Jerome Berlin, 77, auto shop owner who became consumers' advocate

May 08, 2001|By Jacques Kelly | Jacques Kelly,SUN STAFF

Jerome "Jack" Berlin, an auto supply business owner who became a state consumer affairs advocate, died Friday of an infection at Sinai Hospital. He was 77 and lived in Pikesville.

In the mid-1950s, Mr. Berlin founded Acme Auto Supply in the garage of his brother's auto parts distributorship on Dolfield Avenue. Within 20 years, he had expanded the firm, moved it to Wabash Avenue and made it one of the city's larger auto supply houses.

"He was stubborn, opinionated, confident and forceful," said his son, Gordon Louis Berlin of Brooklyn, N.Y. "He hired ex-cons when others would not, he hired people with disabilities, he hired women in nontraditional jobs. He realized these people needed to earn a living, too."

Family members said that when the cigar-smoking Mr. Berlin was in his 50s, he was found to have lung cancer. His physicians advised him to get his affairs in order because his medical prognosis was uncertain. Thinking he did not have long to live, he sold the auto supply business and underwent an operation. He beat his cancer but found himself without a job.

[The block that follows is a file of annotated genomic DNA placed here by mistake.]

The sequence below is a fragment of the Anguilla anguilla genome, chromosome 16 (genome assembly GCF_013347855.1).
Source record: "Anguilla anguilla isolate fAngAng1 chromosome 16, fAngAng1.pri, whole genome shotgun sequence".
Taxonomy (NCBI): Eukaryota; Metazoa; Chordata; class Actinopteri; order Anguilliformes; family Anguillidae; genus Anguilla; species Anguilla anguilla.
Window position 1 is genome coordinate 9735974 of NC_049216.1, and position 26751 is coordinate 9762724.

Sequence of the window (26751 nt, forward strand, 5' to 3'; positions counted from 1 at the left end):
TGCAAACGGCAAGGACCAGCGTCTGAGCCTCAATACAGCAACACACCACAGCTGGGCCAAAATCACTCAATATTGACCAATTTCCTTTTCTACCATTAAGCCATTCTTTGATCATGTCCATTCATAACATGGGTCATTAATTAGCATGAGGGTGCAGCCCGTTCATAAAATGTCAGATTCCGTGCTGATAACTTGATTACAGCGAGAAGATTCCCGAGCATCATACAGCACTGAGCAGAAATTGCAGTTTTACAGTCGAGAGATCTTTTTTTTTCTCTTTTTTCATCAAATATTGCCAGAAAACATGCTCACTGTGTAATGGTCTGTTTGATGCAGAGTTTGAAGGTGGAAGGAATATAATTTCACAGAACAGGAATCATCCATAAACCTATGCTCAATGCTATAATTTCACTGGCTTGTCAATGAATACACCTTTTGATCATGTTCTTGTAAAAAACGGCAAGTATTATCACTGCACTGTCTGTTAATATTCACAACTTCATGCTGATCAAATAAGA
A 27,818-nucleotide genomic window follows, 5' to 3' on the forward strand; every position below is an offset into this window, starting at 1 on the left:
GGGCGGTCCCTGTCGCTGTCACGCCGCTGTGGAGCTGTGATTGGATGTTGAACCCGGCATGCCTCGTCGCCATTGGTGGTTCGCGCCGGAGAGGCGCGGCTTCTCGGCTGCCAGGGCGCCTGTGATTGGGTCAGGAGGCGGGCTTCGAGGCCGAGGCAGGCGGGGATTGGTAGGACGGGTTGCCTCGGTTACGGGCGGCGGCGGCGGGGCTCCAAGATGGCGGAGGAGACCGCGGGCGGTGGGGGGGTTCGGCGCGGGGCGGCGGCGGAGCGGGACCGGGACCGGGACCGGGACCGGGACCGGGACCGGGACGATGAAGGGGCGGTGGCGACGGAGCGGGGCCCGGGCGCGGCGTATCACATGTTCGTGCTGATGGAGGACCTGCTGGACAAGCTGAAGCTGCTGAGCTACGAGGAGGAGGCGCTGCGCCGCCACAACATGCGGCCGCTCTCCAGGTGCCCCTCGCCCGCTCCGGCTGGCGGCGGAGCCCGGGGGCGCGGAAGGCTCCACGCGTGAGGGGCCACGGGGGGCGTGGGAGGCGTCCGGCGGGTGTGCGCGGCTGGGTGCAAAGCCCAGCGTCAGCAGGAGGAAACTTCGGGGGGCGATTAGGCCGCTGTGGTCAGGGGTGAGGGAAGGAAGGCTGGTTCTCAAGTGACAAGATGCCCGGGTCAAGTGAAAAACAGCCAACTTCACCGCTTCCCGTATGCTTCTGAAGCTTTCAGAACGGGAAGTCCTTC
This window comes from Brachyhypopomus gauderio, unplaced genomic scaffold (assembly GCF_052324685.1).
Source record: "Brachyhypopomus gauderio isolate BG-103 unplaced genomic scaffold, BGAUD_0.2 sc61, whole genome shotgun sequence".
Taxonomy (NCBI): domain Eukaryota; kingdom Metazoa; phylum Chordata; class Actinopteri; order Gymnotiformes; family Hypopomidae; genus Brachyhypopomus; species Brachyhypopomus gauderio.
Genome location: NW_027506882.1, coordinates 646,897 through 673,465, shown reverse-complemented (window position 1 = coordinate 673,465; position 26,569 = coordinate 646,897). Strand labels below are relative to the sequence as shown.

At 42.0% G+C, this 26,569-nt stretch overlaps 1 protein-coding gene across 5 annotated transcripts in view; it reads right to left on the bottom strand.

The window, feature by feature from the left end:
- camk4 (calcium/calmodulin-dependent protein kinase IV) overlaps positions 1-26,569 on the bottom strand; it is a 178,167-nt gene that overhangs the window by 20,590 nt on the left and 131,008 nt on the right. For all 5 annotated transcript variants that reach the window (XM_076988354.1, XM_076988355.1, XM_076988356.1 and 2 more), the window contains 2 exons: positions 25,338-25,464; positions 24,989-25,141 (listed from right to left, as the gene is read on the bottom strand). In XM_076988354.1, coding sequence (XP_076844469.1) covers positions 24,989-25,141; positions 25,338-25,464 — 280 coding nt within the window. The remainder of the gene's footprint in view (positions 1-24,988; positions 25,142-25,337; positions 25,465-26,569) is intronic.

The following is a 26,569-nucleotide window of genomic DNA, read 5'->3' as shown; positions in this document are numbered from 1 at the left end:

"It was a turning point in his life," his son said. "He lost his identity. It was a difficult transition, but he set out to reinvent himself. He did the improbable -- he went back to school and got a paralegal degree."

As part of his personal transformation, Mr. Berlin became a volunteer consumer advocate for the office of the Maryland Attorney General. He specialized on questions of auto-repair complaint and fraud. According to his son, he liked to say that as an auto-repair fraud investigator, he had a special talent: "It took one to know one."

"Jack was a tenacious advocate for consumers during the years that he worked as a volunteer in the consumer protection division. He mediated disputes between consumers and business and he helped hundreds of Marylanders resolve their problems," said William Leibovici, chief of the consumer protection division in the office of the Maryland attorney general.

Mr. Berlin volunteered at the Office of Consumer Protection throughout the 1970s and 1980s when he helped people get refunds or redress on their auto repairs.

Born in the Baltimore County community of Texas, he was raised on Loyola Northway in Northwest Baltimore. He was a graduate of City College and the University of Maryland's continuing education program.

During World War II, Mr. Berlin served in the Merchant Marine as a medic on a cargo ship.

In the 1940s, he was a circulation district manager for the News-Post and Sunday American.

In 1950, he married the former Audrey Tver, who survives him.

Funeral services were held Sunday.

In addition to his wife and son, he is survived by a daughter, Rhonda Lee Cooper of Los Angeles, and two grandchildren.

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